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Calypso bulbosa
Calypso bulbosa, Fairy Slipper.jpeg
Calypso bulbosa in Francis King Park, Vancouver Island, B.C., Canada
Scientific classification
  • Cypripedium bulbosum L.
  • Cymbidium boreale Sw.
  • Limodorum boreale (Sw.) Sw.
  • Calypso borealis (Sw.) Salisb.
  • Cytherea borealis (Sw.) Salisb.
  • Orchidium arcticum Sw.
  • Orchidium boreale (Sw.) Sw. in J.W.Palmstruch
  • Calypsodium boreale (Sw.) Link
  • Norna borealis (Sw.) Wahlenb.
  • Cytherea bulbosa (L.) House
  • Calypso bulbosa f. candida Hyl.

Calypso is a genus of orchids containing one species, Calypso bulbosa, known as the calypso orchid, fairy slipper or Venus's slipper. It is a perennial member of the orchid family found in undisturbed northern and montane forests. It has a small pink, purple, pinkish-purple, or red flower accented with a white lip, darker purple spottings, and yellow beard. The genus Calypso takes its name from the Greek signifying concealment, as they tend to favor sheltered areas on conifer forest floors. The specific epithet, bulbosa, refers to the bulb-like corms.


Calypso bulbosa is a deciduous, perennial, herbaceous tuberous geophyte with a round, egg-shaped tuber as a perennial organ. It is encased in dead leaf sheaths and has elongated roots. Calypso orchids are typically 8 to 20 cm in height. At the bottom there is only a single leaf, which is stalked up to about 7 cm long. The leaves are whole eliptical lanceolate to egg-shaped blade is up to 6 cm long and up to 5 cm wide.

Plant blooms with a purple-pink hermaphroditic, zygomorphic and threefold flower. The protruding petals and sepals are pink to purple in color, about 10 to 12 millimeters long and about 2 to 4 millimeters wide. The lip (labellum) is white to pink with pink or yellow spots. It has a wide, shoe-shaped cavity in the back and is about 15 to 25 millimeters long. A spur is absent. They do not bloom until May and June usually after snow melt. Each bulb live no more than five years.

Taxonomy & Systematics

The chromosomes count is 2n = 28. Since the orchid seed does not provide any nutrient tissue, germination only takes place when infected by a Mycorrhizal root fungus.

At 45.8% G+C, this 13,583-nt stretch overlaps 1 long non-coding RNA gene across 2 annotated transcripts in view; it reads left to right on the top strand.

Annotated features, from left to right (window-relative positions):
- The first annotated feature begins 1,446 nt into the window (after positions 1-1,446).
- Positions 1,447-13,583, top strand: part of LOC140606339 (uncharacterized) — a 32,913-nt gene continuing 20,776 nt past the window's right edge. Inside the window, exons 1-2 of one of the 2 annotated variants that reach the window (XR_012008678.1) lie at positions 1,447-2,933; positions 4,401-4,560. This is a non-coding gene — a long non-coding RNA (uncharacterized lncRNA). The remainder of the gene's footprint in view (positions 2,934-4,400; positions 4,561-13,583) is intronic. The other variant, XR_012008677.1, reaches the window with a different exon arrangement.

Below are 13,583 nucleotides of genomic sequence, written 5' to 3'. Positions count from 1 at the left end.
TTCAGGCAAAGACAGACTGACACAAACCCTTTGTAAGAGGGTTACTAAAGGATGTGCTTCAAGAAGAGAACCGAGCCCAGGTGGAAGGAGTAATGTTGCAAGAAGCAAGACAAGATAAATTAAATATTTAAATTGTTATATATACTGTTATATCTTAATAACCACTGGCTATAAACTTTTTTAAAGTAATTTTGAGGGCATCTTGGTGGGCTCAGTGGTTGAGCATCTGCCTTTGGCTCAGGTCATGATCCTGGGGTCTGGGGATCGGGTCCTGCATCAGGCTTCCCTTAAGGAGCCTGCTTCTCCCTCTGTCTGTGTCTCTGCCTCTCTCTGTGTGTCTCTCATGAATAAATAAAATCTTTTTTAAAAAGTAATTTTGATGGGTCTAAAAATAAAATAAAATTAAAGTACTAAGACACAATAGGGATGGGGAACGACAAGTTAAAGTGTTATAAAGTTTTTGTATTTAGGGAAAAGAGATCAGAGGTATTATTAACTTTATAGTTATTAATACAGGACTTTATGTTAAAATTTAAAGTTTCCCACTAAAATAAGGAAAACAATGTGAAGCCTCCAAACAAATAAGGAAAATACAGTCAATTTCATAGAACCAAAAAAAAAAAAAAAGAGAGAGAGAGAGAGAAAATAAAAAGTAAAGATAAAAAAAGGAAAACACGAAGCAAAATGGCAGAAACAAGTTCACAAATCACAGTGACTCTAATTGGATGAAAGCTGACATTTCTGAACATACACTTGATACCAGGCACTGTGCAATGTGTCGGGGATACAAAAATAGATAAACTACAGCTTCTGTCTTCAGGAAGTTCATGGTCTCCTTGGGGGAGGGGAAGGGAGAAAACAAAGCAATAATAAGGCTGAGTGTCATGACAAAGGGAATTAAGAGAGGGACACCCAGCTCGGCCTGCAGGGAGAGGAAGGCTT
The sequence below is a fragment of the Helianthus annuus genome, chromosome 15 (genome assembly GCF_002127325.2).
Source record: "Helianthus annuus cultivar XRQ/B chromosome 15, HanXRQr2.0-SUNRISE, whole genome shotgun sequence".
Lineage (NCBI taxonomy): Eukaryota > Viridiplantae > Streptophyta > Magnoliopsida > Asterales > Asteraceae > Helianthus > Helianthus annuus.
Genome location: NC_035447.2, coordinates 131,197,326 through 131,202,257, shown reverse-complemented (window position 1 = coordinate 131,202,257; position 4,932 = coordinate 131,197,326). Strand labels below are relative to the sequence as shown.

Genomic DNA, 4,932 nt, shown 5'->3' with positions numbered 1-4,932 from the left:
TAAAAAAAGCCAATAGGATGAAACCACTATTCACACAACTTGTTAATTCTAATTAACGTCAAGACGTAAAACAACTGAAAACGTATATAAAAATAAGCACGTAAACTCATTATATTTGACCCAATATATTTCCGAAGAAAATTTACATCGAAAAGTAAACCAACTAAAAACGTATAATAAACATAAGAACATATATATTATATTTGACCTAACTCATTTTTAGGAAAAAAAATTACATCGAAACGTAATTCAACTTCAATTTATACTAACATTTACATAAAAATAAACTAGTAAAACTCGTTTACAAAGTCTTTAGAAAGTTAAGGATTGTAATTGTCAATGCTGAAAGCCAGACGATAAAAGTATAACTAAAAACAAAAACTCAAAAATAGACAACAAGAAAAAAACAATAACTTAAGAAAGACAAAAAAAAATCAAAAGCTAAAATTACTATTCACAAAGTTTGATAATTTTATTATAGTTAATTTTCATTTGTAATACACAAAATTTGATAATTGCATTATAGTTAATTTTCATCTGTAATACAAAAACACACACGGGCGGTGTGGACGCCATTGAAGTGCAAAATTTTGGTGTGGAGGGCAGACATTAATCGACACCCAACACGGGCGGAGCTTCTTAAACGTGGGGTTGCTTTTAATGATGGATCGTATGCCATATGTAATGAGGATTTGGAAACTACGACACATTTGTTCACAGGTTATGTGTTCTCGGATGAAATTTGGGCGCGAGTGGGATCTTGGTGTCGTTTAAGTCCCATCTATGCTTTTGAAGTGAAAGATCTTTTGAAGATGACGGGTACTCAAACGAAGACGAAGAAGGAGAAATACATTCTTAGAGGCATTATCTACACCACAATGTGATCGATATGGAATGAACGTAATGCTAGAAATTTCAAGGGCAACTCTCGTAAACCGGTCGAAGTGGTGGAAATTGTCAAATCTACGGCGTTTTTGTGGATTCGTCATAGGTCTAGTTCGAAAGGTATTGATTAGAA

The generic name Calypso Salisb, which is still valid today. was described in 1806 by the English gardener Richard Anthony Salisbury (1761-1829) in the work "Paradisus Londinensis", which Salisbury with the then director of the Royal Botanic Gardens in London, William Jackson Hooker (1785-1865), published. Carl von Linné originally assigned the Calypso bulbosa to the genus Cypripedium in 1753. But Calypso and Cypripedium belong to two different subfamilies in the botanical systematics.

The following generic names have been published as synonyms:

  • Cytherea Salisb. (1812)
  • Orchidium Sw. (1814)
  • Calypsodium Link (1829)
  • Norna Wahlenb. (1833)

The valid botanical species name of the Calypso orchid is: Calypso bulbosa (L.) Oakes 1842.

The Basionym Cypripedium bulbosum L. 1753 was described by Linné in "Species Plantarum".

The species names listed here are used as synonyms:

  • Cytherea bulbosa (L.) House (1905)
  • Cymbidium boreale Sw. (1799)
  • Limodorum boreale (Sw.) Sw. (1805)
  • Calypso borealis (Sw.) Salisb. (1806)
  • Cytherea borealis (Sw.) Salisb. (1812)
  • Orchidium arcticum Sw. (1814)
  • Orchidium boreale (Sw.) Sw. (1816)
  • Calypsodium boreale (Sw.) Link (1829)
  • Norna borealis (Sw.) Wahlenb. (1833)
  • Calypso occidentalis Holz. (1895)

Four natural varieties and one nothovariety (variety of hybrid origin but established in the wild) are recognized:

Image Subspecies Distribution
Calypsobulbosa.jpg Calypso bulbosa var. americana (R.Br.) Luer most of Canada, western and northern United States
Calypso bulbosa Finland, Keminmaa 2014-05-23.jpg Calypso bulbosa var. bulbosa Sweden, Finland, Baltic States, much of Russia, Mongolia, Korea
Calypso bulbosa nothovar. kostiukiae Catling Alberta (C. bulbosa var. americana × C. bulbosa var. occidentalis)
Kamloops…McQueen Lk "O" map…Calypso bulbosa in all it's splendor (8883583432).jpg Calypso bulbosa var. occidentalis (Holz.) Cockerell from Alaska and British Columbia south through the Cascades, Rockies, and Sierra Nevada to California
Calypso bulbosa, Japan 1.JPG Calypso bulbosa var. speciosa (Schltr.) Makino Japan, China (Gansu, Jilin, Nei Mongol, Sichuan, Tibet, Yunnan)

Distribution & Ecology

Calypso bulbosa - Flickr 004
Calypso bulbosa in Mendocino County, CA
Calypso bulbosa clump1
Calypso bulbosa in Calypso bulbosa var, americana, in bloom, Winsor Trail, Santa Fe County, New Mexico.

This species' range is circumpolar, and includes California, the Rocky Mountain states and most of the most northerly states of the United States; most of Canada; Scandinavia much of European and Asiatic Russia; China, Mongolia, Korea and Japan—see external links for map. It is found in subarctic swamps and marshes as well as shady places subarctic coniferous forests.

Although the calypso orchid's distribution is wide, it is very susceptible to disturbance, and is therefore classified as threatened or endangered in several U. S. states and in Sweden and Finland. It does not transplant well owing to its mycorrhizal dependence on specific soil fungi. The corms have been used as a food source by North American native peoples. The Thompson River Indians of British Columbia used it as a treatment for mild epilepsy.

At least near Banff, Alberta, the calypso orchid is pollinated by bumble bees (Bombus (Pyrobombus) and B. Psithyrus). It relies on "pollination by deception", as it attracts insects to anther-like yellow hairs at the entrance to the pouch and forked nectary-like structures at the end of the pouch but produces no nectar that would nourish them. Insects quickly learn not to revisit it. Avoiding such recognition may account for some of the small variation in the flower's appearance.

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